Daisy Ridley:  I don’t think I can really follow that, except to just say Carrie’s daughter Billie is I think all of those qualities. She’s smart and funny and shameless and wonderful. And I think Carrie bringing up a daughter obviously with Brian,bringing up a daughter who is all of those qualities and then some, in this world, if that’s what she did, you know, just her being her, I think it speaks volumes to what she did as her in the spotlight and also her as Leia

Kelly Marie Tran: Yeah, I mean, I agree with everything that was said. I think that something about Carrie that I really look up to is, and something I didn’t realize until recently, was just how much courage it takes to truly be yourself when you’re on a public platform or when possibly a lot of people will be looking at you, and you  she  was  so   unapologetic   and   so   openly   herself and that is something that I am really trying to do, and it’s hard. And just like Daisy said, likeLaura said, like Gwendoline said, I think that she will always be an icon as Leia but also as Carrie. What an example, you know? And I am so fortunate to have met her and I think that she will really live on forever

To see what Carrie met to so many is not only hugely heartwarming, it’s also incredibly eye opening in a way. The incredible thought of all the joy and all the inspiration she brought to so many generations already, and even more to come, it can’t be overlooked. Thankfully, Fisher also gives what is arguably her finest performance as Leia in <em>The Last Jedi</em>, and she says goodbye to the character in the best way. We were all lucky to get to enjoy Fisher on the big and small screen for many years, and its great to see her legacy will continue to live on.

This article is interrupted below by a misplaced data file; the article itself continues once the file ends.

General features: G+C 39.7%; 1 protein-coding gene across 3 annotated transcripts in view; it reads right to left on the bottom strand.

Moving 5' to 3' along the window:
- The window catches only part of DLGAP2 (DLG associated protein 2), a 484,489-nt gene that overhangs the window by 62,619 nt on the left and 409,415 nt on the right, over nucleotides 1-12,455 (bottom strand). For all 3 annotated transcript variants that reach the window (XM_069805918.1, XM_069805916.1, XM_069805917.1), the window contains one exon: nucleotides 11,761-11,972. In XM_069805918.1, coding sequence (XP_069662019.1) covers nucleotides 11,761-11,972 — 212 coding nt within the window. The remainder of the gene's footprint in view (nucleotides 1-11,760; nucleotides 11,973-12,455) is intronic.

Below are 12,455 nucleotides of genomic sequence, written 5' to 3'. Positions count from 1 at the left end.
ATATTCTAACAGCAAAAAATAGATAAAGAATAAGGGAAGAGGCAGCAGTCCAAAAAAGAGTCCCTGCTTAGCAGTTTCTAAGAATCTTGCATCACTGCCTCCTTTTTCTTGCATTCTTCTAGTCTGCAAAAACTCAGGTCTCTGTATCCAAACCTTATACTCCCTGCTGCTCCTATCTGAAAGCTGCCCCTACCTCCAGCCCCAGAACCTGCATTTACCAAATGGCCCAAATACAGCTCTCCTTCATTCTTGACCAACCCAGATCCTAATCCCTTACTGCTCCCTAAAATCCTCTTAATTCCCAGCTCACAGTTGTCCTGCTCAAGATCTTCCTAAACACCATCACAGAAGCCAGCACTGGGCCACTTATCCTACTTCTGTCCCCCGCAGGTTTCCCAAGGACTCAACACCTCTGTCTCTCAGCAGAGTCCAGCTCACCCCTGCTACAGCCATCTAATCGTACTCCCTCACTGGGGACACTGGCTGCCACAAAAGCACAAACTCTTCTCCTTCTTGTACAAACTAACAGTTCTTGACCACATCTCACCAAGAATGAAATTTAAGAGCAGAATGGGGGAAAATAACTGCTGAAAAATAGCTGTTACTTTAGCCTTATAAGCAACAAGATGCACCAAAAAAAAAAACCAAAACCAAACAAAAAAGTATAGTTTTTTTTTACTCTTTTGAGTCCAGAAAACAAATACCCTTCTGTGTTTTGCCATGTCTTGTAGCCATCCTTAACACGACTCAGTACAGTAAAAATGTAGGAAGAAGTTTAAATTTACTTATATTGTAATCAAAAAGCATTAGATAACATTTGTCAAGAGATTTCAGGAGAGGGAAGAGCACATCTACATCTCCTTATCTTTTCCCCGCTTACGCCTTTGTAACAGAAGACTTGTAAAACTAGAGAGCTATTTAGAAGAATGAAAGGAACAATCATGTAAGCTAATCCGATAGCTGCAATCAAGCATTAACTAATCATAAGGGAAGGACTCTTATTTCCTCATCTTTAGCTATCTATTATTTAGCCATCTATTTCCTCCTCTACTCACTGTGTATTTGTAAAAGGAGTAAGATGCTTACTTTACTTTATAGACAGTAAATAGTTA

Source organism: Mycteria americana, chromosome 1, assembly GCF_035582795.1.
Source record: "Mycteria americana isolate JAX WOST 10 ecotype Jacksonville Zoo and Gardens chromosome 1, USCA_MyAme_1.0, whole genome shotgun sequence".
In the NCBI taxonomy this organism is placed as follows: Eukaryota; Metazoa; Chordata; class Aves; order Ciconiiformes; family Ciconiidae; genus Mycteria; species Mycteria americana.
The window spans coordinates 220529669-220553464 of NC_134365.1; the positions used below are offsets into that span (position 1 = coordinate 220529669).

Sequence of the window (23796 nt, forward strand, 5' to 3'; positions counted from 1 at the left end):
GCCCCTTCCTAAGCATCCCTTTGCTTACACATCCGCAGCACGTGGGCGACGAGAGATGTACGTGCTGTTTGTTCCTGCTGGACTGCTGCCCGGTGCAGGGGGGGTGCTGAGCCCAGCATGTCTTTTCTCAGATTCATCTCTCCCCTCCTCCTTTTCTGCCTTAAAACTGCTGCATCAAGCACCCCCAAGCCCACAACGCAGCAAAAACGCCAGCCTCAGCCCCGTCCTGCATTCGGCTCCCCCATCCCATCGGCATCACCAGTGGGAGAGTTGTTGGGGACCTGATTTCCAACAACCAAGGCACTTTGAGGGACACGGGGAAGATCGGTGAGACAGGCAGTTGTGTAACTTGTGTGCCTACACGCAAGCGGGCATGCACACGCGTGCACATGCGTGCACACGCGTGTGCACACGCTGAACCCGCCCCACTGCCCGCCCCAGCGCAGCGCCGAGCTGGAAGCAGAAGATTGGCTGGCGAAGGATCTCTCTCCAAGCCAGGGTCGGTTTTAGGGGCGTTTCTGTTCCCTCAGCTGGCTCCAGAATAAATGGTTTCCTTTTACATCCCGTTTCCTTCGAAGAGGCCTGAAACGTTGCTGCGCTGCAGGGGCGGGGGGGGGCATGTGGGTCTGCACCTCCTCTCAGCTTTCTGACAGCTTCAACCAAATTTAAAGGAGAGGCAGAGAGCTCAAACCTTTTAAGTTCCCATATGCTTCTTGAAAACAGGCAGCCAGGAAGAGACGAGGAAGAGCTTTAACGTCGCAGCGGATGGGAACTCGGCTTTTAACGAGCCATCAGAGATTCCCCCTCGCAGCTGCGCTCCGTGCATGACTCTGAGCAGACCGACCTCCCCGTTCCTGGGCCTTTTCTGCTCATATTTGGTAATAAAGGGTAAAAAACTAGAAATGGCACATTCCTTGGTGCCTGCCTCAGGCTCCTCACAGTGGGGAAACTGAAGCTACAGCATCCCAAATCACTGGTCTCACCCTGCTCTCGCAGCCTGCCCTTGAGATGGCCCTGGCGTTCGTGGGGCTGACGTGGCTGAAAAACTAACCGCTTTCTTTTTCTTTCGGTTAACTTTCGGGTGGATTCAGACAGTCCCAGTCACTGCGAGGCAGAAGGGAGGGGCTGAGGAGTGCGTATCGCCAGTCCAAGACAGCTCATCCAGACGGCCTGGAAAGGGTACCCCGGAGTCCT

When asked about the potential moral of the story that could be learned in <em>The Last Jedi</em>, Adam Driver opened up with a very interesting comment about everyone learns different things from the same movie:

Adam Driver: I think that’s a personal kind of thing, for probably some it will be nothing, for others. I’ve heard this said, and it’s the best way that I understand how seeing a movie in a dark room with people who are total strangers kind of works, whether that be a play or a movie. No one lives the theater, everyone has lives outside, well hopefully, then there’s a kind of collective intelligence that happens in the  room and what is rewarding about it is realizing that you all are having a different experience but at the same time the same experience, and whatever your life is outside, whatever circumstances, whether there be death or drugs or birthdays, you know, you bring it to the theater, you know, and whatever is happening in the movie, obviously where you are in your life, I think, speaks to you in a different way than anybody else so it’s hard thing to kind of blanketly say,I think you’ll feel this, because again, we’re not you. You know, so that’s what I think. So may potentially nothing is what I’m trying to say.